Western unity on Ukraine is impressive, but there is one missing ingredient

A crucial set of summits showed Brexit Britain there is no substitute for constructive engagement

March 28, 2022
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PA Images / Alamy Stock Photo

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The contrast could not have been starker. On 24th March, leaders from Europe, North America and Japan gathered in a sequence of Nato, G7 and EU summits—an unprecedented display of diplomatic firepower in support of Ukraine. In New York, the UN General Assembly voted for the second time in a month on a resolution condemning Putin’s war. An overwhelming majority of 140 nations supported the text, and only five opposed it: Russia, plus a motley crew of Belarus, Eritrea, North Korea and Syria.

As a symbol of Russian isolation, it was powerful. But there was also real substance behind the rhetoric of support for Ukraine at the Brussels summits. Each event had a distinctive contribution to make to the overall message of allied unity.

At the Nato meeting, the US, Britain and others made further pledges of arms deliveries, including the anti-tank and anti-aircraft missiles which have proved so effective in the hands of Ukrainian soldiers. Given the risk of Russia resorting to even more terrible weapons, Nato members also agreed to supply protective equipment against chemical, biological and nuclear threats. The build-up of Nato forces in the member states closest to Russia continues, and 40,000 military personnel are now under direct Nato command, meaning that they could react very fast if necessary. Nato leaders are also digging in for the long haul. They asked for planning to begin on transforming these short-term measures into permanent arrangements to deter and, if necessary, defend against a hostile Russia.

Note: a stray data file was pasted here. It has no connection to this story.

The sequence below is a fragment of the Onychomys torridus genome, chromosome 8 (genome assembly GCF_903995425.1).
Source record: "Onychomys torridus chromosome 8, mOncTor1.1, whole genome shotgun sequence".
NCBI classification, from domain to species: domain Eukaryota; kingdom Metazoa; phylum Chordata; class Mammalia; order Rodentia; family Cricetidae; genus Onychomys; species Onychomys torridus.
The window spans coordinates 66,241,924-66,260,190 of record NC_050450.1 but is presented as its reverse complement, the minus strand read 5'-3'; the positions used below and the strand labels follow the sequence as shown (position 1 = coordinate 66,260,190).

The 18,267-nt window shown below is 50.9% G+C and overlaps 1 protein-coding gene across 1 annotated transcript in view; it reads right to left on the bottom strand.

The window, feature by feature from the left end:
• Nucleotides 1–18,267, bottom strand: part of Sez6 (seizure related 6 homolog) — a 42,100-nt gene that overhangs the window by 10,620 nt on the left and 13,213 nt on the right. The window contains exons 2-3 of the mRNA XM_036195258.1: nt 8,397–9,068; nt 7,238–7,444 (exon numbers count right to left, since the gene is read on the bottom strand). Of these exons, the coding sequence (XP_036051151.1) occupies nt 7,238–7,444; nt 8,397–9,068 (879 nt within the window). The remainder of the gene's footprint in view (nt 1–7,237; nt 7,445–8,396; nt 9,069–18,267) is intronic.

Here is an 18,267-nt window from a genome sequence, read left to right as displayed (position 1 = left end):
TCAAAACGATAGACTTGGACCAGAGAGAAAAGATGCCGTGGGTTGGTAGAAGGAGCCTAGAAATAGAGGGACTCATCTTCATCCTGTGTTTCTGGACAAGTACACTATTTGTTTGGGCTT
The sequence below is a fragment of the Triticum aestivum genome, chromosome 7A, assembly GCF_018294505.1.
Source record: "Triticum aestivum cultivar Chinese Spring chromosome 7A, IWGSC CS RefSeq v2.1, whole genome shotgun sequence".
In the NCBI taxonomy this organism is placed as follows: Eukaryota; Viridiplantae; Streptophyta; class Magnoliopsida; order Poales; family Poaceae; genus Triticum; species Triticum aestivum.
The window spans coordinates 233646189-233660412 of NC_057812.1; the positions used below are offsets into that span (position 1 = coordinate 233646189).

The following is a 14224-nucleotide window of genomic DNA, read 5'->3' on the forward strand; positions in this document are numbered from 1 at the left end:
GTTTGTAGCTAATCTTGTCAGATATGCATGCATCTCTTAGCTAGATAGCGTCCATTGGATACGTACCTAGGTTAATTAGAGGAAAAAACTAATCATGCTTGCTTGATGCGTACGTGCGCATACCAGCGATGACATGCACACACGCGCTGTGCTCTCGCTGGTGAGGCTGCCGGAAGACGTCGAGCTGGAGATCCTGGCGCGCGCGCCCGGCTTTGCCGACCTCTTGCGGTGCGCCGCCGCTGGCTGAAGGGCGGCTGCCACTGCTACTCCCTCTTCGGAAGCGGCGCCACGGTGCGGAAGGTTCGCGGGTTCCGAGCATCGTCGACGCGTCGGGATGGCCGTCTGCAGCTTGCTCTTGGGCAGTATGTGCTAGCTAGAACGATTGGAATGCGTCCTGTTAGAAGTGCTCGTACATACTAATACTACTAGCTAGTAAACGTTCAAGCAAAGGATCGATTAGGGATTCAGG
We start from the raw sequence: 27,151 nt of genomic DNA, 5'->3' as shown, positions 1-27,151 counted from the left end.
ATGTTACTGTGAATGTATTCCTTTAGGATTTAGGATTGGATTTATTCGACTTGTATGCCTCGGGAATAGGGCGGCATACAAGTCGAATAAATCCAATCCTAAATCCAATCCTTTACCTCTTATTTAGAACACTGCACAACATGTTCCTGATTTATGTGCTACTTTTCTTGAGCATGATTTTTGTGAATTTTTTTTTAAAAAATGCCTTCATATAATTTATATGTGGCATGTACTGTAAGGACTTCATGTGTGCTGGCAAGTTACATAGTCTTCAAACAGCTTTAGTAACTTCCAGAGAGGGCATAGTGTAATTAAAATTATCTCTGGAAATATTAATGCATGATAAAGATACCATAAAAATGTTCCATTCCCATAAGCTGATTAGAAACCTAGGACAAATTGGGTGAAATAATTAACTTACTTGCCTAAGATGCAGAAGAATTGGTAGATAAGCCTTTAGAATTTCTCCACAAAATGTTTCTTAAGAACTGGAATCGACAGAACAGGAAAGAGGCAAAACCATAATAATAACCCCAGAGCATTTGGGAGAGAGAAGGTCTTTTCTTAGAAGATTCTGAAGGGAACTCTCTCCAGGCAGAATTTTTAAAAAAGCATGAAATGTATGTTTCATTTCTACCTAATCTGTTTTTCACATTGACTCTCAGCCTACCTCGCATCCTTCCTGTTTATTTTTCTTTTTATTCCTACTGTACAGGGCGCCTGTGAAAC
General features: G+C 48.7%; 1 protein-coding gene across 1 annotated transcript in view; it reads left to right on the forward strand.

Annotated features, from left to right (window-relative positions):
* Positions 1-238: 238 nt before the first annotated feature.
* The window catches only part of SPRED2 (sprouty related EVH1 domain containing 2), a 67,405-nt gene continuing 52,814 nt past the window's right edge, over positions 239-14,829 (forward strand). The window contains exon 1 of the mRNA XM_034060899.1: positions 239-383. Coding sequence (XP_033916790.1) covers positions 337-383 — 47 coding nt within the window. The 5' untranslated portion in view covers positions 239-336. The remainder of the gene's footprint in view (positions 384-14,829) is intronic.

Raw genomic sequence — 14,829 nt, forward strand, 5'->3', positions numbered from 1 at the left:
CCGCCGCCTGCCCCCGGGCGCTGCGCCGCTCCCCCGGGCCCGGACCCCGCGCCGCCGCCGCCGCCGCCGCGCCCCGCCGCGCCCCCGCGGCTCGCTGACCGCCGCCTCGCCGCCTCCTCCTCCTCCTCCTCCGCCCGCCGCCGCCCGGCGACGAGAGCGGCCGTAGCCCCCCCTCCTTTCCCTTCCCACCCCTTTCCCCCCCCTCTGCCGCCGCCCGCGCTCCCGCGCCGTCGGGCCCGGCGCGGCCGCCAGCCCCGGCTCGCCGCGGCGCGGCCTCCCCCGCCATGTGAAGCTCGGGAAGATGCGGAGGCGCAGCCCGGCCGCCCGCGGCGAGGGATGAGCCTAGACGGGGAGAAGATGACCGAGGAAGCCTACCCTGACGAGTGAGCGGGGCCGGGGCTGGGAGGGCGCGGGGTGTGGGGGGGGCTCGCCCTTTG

Nato still has acutely difficult issues to face, not least concerning whether allies could agree a joint reaction to a Russian use of chemical weapons in Ukraine. And the risk of nuclear weapons being used, while still very low, is probably now higher than at any time since the Cuban missile crisis in 1962. But in comparison with the situation three years ago, when Emmanuel Macron declared in exasperation that Nato was “brain dead,” the transatlantic alliance is once again united and purposeful.

The main point of the G7 meeting was to emphasise that Japan was fully engaged in the effort to support Ukraine. Tokyo has taken a more assertive approach to this crisis than any previous one since 1945. It has applied similar sanctions to Russia as other western countries, sent non-lethal military aid, and agreed to receive some Ukrainian refugees. The G7 also agreed to encourage other governments to apply sanctions and in particular to prevent evasion of sanctions by pro-Russian countries or criminal black marketeers. This is a problem with all sanctions regimes: the more stringent they are and the longer they last, the greater the incentives for the unscrupulous to make big money by organising schemes to circumvent them.